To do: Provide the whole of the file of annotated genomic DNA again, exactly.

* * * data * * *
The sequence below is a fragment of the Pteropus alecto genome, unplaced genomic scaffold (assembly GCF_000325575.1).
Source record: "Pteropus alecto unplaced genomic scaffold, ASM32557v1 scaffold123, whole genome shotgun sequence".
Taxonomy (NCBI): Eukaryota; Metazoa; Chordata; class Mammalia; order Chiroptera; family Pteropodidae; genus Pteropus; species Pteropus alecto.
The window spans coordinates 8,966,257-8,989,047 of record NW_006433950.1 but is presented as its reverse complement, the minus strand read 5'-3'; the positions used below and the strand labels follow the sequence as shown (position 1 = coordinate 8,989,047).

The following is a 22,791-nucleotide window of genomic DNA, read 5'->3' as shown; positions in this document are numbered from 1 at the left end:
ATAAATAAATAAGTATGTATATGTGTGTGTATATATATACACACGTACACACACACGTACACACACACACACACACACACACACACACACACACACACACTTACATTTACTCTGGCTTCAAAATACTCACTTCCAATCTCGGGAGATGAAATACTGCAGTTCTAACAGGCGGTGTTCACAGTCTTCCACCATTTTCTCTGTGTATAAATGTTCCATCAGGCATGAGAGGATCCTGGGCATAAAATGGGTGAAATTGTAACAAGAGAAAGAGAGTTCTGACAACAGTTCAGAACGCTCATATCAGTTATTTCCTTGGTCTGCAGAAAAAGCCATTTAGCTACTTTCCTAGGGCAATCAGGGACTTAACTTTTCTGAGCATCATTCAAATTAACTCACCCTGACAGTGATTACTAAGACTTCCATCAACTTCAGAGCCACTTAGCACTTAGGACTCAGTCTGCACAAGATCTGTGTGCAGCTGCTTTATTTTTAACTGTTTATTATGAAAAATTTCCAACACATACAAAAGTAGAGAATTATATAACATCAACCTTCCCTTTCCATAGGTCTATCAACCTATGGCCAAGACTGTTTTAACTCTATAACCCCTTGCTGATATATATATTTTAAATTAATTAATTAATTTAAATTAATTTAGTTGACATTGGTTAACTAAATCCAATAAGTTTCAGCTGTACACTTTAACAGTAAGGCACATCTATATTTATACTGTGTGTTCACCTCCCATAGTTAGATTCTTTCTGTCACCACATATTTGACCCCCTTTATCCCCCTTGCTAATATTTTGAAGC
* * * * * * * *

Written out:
The sequence below is a fragment of the Pteropus alecto genome, unplaced genomic scaffold (assembly GCF_000325575.1).
Source record: "Pteropus alecto unplaced genomic scaffold, ASM32557v1 scaffold123, whole genome shotgun sequence".
Taxonomy (NCBI): Eukaryota; Metazoa; Chordata; class Mammalia; order Chiroptera; family Pteropodidae; genus Pteropus; species Pteropus alecto.
The window spans coordinates 8,966,257-8,989,047 of record NW_006433950.1 but is presented as its reverse complement, the minus strand read 5'-3'; the positions used below and the strand labels follow the sequence as shown (position 1 = coordinate 8,989,047).

The following is a 22,791-nucleotide window of genomic DNA, read 5'->3' as shown; positions in this document are numbered from 1 at the left end:
ATAAATAAATAAGTATGTATATGTGTGTGTATATATATACACACGTACACACACACGTACACACACACACACACACACACACACACACACACACACACACTTACATTTACTCTGGCTTCAAAATACTCACTTCCAATCTCGGGAGATGAAATACTGCAGTTCTAACAGGCGGTGTTCACAGTCTTCCACCATTTTCTCTGTGTATAAATGTTCCATCAGGCATGAGAGGATCCTGGGCATAAAATGGGTGAAATTGTAACAAGAGAAAGAGAGTTCTGACAACAGTTCAGAACGCTCATATCAGTTATTTCCTTGGTCTGCAGAAAAAGCCATTTAGCTACTTTCCTAGGGCAATCAGGGACTTAACTTTTCTGAGCATCATTCAAATTAACTCACCCTGACAGTGATTACTAAGACTTCCATCAACTTCAGAGCCACTTAGCACTTAGGACTCAGTCTGCACAAGATCTGTGTGCAGCTGCTTTATTTTTAACTGTTTATTATGAAAAATTTCCAACACATACAAAAGTAGAGAATTATATAACATCAACCTTCCCTTTCCATAGGTCTATCAACCTATGGCCAAGACTGTTTTAACTCTATAACCCCTTGCTGATATATATATTTTAAATTAATTAATTAATTTAAATTAATTTAGTTGACATTGGTTAACTAAATCCAATAAGTTTCAGCTGTACACTTTAACAGTAAGGCACATCTATATTTATACTGTGTGTTCACCTCCCATAGTTAGATTCTTTCTGTCACCACATATTTGACCCCCTTTATCCCCCTTGCTAATATTTTGAAGC